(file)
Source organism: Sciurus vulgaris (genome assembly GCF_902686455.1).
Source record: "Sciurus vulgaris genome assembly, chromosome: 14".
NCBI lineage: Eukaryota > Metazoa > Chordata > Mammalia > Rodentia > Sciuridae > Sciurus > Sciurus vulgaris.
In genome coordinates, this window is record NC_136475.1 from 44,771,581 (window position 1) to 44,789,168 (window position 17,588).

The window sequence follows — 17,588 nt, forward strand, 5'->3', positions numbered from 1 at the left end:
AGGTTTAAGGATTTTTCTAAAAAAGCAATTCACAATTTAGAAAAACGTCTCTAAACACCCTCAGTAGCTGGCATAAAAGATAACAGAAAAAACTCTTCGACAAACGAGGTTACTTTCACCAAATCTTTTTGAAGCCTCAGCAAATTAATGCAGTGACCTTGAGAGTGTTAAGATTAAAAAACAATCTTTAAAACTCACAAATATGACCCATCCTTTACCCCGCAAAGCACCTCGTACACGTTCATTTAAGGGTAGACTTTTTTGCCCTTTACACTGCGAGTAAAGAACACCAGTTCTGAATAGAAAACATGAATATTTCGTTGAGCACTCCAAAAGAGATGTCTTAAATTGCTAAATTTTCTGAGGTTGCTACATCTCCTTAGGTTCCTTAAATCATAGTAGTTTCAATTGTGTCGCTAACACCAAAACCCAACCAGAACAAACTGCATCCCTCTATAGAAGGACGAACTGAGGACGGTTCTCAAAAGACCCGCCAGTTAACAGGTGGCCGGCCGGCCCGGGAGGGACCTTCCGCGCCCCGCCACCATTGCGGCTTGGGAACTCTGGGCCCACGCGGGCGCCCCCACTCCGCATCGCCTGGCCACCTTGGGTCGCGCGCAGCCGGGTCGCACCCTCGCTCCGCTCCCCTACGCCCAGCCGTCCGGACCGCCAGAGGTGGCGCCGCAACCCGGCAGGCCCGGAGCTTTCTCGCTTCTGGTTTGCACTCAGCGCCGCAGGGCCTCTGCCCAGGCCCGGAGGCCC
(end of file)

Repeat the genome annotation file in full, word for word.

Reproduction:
Source organism: Sciurus vulgaris (genome assembly GCF_902686455.1).
Source record: "Sciurus vulgaris genome assembly, chromosome: 14".
NCBI lineage: Eukaryota > Metazoa > Chordata > Mammalia > Rodentia > Sciuridae > Sciurus > Sciurus vulgaris.
In genome coordinates, this window is record NC_136475.1 from 44,771,581 (window position 1) to 44,789,168 (window position 17,588).

The window sequence follows — 17,588 nt, forward strand, 5'->3', positions numbered from 1 at the left end:
AGGTTTAAGGATTTTTCTAAAAAAGCAATTCACAATTTAGAAAAACGTCTCTAAACACCCTCAGTAGCTGGCATAAAAGATAACAGAAAAAACTCTTCGACAAACGAGGTTACTTTCACCAAATCTTTTTGAAGCCTCAGCAAATTAATGCAGTGACCTTGAGAGTGTTAAGATTAAAAAACAATCTTTAAAACTCACAAATATGACCCATCCTTTACCCCGCAAAGCACCTCGTACACGTTCATTTAAGGGTAGACTTTTTTGCCCTTTACACTGCGAGTAAAGAACACCAGTTCTGAATAGAAAACATGAATATTTCGTTGAGCACTCCAAAAGAGATGTCTTAAATTGCTAAATTTTCTGAGGTTGCTACATCTCCTTAGGTTCCTTAAATCATAGTAGTTTCAATTGTGTCGCTAACACCAAAACCCAACCAGAACAAACTGCATCCCTCTATAGAAGGACGAACTGAGGACGGTTCTCAAAAGACCCGCCAGTTAACAGGTGGCCGGCCGGCCCGGGAGGGACCTTCCGCGCCCCGCCACCATTGCGGCTTGGGAACTCTGGGCCCACGCGGGCGCCCCCACTCCGCATCGCCTGGCCACCTTGGGTCGCGCGCAGCCGGGTCGCACCCTCGCTCCGCTCCCCTACGCCCAGCCGTCCGGACCGCCAGAGGTGGCGCCGCAACCCGGCAGGCCCGGAGCTTTCTCGCTTCTGGTTTGCACTCAGCGCCGCAGGGCCTCTGCCCAGGCCCGGAGGCCC